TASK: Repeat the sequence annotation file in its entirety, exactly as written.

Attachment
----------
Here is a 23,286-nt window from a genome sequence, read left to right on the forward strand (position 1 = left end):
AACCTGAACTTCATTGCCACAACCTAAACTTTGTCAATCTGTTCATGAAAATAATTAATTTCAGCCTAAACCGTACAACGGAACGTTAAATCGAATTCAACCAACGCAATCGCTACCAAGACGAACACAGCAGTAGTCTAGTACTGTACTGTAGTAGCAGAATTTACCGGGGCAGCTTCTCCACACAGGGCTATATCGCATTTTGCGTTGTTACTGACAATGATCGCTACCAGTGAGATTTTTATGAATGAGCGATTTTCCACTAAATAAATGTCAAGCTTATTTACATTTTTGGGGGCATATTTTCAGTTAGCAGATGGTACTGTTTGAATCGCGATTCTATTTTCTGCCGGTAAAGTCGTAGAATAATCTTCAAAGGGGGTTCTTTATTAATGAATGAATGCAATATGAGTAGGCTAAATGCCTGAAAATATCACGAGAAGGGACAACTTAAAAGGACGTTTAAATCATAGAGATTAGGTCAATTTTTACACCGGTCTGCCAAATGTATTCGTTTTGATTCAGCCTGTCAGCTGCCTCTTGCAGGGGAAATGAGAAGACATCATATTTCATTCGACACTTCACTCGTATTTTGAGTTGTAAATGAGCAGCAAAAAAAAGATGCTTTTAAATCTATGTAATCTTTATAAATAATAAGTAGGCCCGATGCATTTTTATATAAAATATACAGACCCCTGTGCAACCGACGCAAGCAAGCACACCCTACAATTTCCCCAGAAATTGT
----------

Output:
Here is a 23,286-nt window from a genome sequence, read left to right on the forward strand (position 1 = left end):
AACCTGAACTTCATTGCCACAACCTAAACTTTGTCAATCTGTTCATGAAAATAATTAATTTCAGCCTAAACCGTACAACGGAACGTTAAATCGAATTCAACCAACGCAATCGCTACCAAGACGAACACAGCAGTAGTCTAGTACTGTACTGTAGTAGCAGAATTTACCGGGGCAGCTTCTCCACACAGGGCTATATCGCATTTTGCGTTGTTACTGACAATGATCGCTACCAGTGAGATTTTTATGAATGAGCGATTTTCCACTAAATAAATGTCAAGCTTATTTACATTTTTGGGGGCATATTTTCAGTTAGCAGATGGTACTGTTTGAATCGCGATTCTATTTTCTGCCGGTAAAGTCGTAGAATAATCTTCAAAGGGGGTTCTTTATTAATGAATGAATGCAATATGAGTAGGCTAAATGCCTGAAAATATCACGAGAAGGGACAACTTAAAAGGACGTTTAAATCATAGAGATTAGGTCAATTTTTACACCGGTCTGCCAAATGTATTCGTTTTGATTCAGCCTGTCAGCTGCCTCTTGCAGGGGAAATGAGAAGACATCATATTTCATTCGACACTTCACTCGTATTTTGAGTTGTAAATGAGCAGCAAAAAAAAGATGCTTTTAAATCTATGTAATCTTTATAAATAATAAGTAGGCCCGATGCATTTTTATATAAAATATACAGACCCCTGTGCAACCGACGCAAGCAAGCACACCCTACAATTTCCCCAGAAATTGT